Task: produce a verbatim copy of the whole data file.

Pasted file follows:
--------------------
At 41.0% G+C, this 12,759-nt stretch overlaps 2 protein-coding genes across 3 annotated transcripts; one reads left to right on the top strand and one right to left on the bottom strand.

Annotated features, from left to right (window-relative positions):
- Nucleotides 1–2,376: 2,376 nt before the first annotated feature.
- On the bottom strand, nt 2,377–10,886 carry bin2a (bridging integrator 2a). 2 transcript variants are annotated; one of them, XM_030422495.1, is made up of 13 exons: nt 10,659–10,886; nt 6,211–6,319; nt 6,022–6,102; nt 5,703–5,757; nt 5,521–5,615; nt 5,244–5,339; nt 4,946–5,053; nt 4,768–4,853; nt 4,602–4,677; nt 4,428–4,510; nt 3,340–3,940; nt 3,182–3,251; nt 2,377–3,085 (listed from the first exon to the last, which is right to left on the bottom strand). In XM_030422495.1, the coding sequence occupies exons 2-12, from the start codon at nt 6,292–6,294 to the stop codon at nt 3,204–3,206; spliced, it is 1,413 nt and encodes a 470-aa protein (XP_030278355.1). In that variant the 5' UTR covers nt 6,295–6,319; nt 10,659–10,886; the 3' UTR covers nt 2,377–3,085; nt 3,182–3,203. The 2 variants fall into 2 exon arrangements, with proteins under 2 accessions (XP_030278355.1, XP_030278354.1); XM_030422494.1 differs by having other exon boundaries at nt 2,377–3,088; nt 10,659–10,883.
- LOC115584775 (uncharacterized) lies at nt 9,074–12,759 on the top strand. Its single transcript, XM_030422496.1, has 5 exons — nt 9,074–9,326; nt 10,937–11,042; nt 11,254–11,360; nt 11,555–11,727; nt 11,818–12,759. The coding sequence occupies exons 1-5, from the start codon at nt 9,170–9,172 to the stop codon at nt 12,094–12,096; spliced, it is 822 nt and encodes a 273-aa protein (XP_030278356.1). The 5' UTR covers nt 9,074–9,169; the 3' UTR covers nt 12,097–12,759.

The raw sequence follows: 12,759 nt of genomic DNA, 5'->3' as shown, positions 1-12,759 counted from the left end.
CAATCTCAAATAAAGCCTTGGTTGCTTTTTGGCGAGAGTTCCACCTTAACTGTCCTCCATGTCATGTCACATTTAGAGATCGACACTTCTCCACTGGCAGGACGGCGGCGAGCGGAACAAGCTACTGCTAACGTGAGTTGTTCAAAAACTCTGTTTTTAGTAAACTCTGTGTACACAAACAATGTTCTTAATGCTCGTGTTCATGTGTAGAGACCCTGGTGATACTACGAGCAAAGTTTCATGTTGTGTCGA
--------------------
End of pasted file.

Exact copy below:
At 41.0% G+C, this 12,759-nt stretch overlaps 2 protein-coding genes across 3 annotated transcripts; one reads left to right on the top strand and one right to left on the bottom strand.

Annotated features, from left to right (window-relative positions):
- Nucleotides 1–2,376: 2,376 nt before the first annotated feature.
- On the bottom strand, nt 2,377–10,886 carry bin2a (bridging integrator 2a). 2 transcript variants are annotated; one of them, XM_030422495.1, is made up of 13 exons: nt 10,659–10,886; nt 6,211–6,319; nt 6,022–6,102; nt 5,703–5,757; nt 5,521–5,615; nt 5,244–5,339; nt 4,946–5,053; nt 4,768–4,853; nt 4,602–4,677; nt 4,428–4,510; nt 3,340–3,940; nt 3,182–3,251; nt 2,377–3,085 (listed from the first exon to the last, which is right to left on the bottom strand). In XM_030422495.1, the coding sequence occupies exons 2-12, from the start codon at nt 6,292–6,294 to the stop codon at nt 3,204–3,206; spliced, it is 1,413 nt and encodes a 470-aa protein (XP_030278355.1). In that variant the 5' UTR covers nt 6,295–6,319; nt 10,659–10,886; the 3' UTR covers nt 2,377–3,085; nt 3,182–3,203. The 2 variants fall into 2 exon arrangements, with proteins under 2 accessions (XP_030278355.1, XP_030278354.1); XM_030422494.1 differs by having other exon boundaries at nt 2,377–3,088; nt 10,659–10,883.
- LOC115584775 (uncharacterized) lies at nt 9,074–12,759 on the top strand. Its single transcript, XM_030422496.1, has 5 exons — nt 9,074–9,326; nt 10,937–11,042; nt 11,254–11,360; nt 11,555–11,727; nt 11,818–12,759. The coding sequence occupies exons 1-5, from the start codon at nt 9,170–9,172 to the stop codon at nt 12,094–12,096; spliced, it is 822 nt and encodes a 273-aa protein (XP_030278356.1). The 5' UTR covers nt 9,074–9,169; the 3' UTR covers nt 12,097–12,759.

The raw sequence follows: 12,759 nt of genomic DNA, 5'->3' as shown, positions 1-12,759 counted from the left end.
CAATCTCAAATAAAGCCTTGGTTGCTTTTTGGCGAGAGTTCCACCTTAACTGTCCTCCATGTCATGTCACATTTAGAGATCGACACTTCTCCACTGGCAGGACGGCGGCGAGCGGAACAAGCTACTGCTAACGTGAGTTGTTCAAAAACTCTGTTTTTAGTAAACTCTGTGTACACAAACAATGTTCTTAATGCTCGTGTTCATGTGTAGAGACCCTGGTGATACTACGAGCAAAGTTTCATGTTGTGTCGA